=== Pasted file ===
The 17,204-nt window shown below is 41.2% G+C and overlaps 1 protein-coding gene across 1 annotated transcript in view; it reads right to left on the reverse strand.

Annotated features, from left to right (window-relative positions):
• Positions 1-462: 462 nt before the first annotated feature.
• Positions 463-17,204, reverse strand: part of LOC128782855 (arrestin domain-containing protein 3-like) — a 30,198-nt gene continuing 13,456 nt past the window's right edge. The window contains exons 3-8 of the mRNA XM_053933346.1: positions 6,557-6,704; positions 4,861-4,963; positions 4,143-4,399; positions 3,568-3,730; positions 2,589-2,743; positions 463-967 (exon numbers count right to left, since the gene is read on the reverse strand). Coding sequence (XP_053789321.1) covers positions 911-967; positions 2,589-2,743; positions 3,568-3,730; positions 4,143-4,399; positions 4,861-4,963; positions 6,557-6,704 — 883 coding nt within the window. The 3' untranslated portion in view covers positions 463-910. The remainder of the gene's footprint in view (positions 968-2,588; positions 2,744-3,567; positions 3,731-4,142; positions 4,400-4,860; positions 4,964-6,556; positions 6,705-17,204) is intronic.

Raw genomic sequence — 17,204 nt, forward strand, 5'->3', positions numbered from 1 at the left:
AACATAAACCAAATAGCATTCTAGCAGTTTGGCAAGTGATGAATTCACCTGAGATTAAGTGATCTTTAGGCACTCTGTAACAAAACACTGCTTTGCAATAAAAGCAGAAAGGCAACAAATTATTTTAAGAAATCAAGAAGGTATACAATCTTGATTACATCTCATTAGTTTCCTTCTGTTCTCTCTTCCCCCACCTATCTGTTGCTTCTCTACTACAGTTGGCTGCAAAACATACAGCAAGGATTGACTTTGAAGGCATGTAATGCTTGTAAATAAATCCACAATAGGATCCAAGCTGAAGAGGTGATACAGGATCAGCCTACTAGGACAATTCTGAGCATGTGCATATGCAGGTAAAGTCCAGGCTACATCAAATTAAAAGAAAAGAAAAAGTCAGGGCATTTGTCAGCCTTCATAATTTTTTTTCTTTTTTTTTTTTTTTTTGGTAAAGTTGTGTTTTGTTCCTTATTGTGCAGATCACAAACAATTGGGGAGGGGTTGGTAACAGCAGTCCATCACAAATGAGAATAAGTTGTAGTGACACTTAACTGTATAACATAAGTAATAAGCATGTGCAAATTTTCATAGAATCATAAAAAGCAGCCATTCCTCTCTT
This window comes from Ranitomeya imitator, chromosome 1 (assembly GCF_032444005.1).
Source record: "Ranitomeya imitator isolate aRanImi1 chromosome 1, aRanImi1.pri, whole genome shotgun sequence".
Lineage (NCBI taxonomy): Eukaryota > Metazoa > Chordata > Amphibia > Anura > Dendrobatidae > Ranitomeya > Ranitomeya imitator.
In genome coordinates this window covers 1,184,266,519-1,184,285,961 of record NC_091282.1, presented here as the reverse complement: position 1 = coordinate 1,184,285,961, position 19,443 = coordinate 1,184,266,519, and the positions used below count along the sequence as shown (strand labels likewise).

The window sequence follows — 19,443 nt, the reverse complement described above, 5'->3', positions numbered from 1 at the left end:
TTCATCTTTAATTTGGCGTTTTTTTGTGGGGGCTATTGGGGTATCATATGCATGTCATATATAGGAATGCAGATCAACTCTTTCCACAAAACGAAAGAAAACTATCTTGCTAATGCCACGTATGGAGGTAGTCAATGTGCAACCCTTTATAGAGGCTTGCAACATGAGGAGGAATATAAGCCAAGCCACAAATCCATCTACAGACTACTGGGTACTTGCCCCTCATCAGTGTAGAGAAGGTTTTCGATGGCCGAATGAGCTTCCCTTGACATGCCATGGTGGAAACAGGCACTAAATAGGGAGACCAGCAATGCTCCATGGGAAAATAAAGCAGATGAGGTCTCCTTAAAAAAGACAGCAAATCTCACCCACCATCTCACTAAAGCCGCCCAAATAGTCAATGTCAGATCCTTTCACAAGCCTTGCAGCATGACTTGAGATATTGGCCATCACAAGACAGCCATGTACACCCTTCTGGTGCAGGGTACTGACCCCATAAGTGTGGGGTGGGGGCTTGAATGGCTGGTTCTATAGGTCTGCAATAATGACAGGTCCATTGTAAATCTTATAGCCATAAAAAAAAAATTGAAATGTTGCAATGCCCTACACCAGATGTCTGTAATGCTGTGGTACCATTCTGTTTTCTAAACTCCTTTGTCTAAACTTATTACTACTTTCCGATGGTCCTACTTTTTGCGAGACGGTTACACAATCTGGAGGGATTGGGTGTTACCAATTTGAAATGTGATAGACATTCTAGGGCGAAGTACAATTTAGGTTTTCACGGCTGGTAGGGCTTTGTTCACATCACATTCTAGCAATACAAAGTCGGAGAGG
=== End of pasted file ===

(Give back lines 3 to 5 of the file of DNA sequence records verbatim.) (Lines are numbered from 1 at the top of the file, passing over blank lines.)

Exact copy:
• Positions 1-462: 462 nt before the first annotated feature.
• Positions 463-17,204, reverse strand: part of LOC128782855 (arrestin domain-containing protein 3-like) — a 30,198-nt gene continuing 13,456 nt past the window's right edge. The window contains exons 3-8 of the mRNA XM_053933346.1: positions 6,557-6,704; positions 4,861-4,963; positions 4,143-4,399; positions 3,568-3,730; positions 2,589-2,743; positions 463-967 (exon numbers count right to left, since the gene is read on the reverse strand). Coding sequence (XP_053789321.1) covers positions 911-967; positions 2,589-2,743; positions 3,568-3,730; positions 4,143-4,399; positions 4,861-4,963; positions 6,557-6,704 — 883 coding nt within the window. The 3' untranslated portion in view covers positions 463-910. The remainder of the gene's footprint in view (positions 968-2,588; positions 2,744-3,567; positions 3,731-4,142; positions 4,400-4,860; positions 4,964-6,556; positions 6,705-17,204) is intronic.

Raw genomic sequence — 17,204 nt, forward strand, 5'->3', positions numbered from 1 at the left: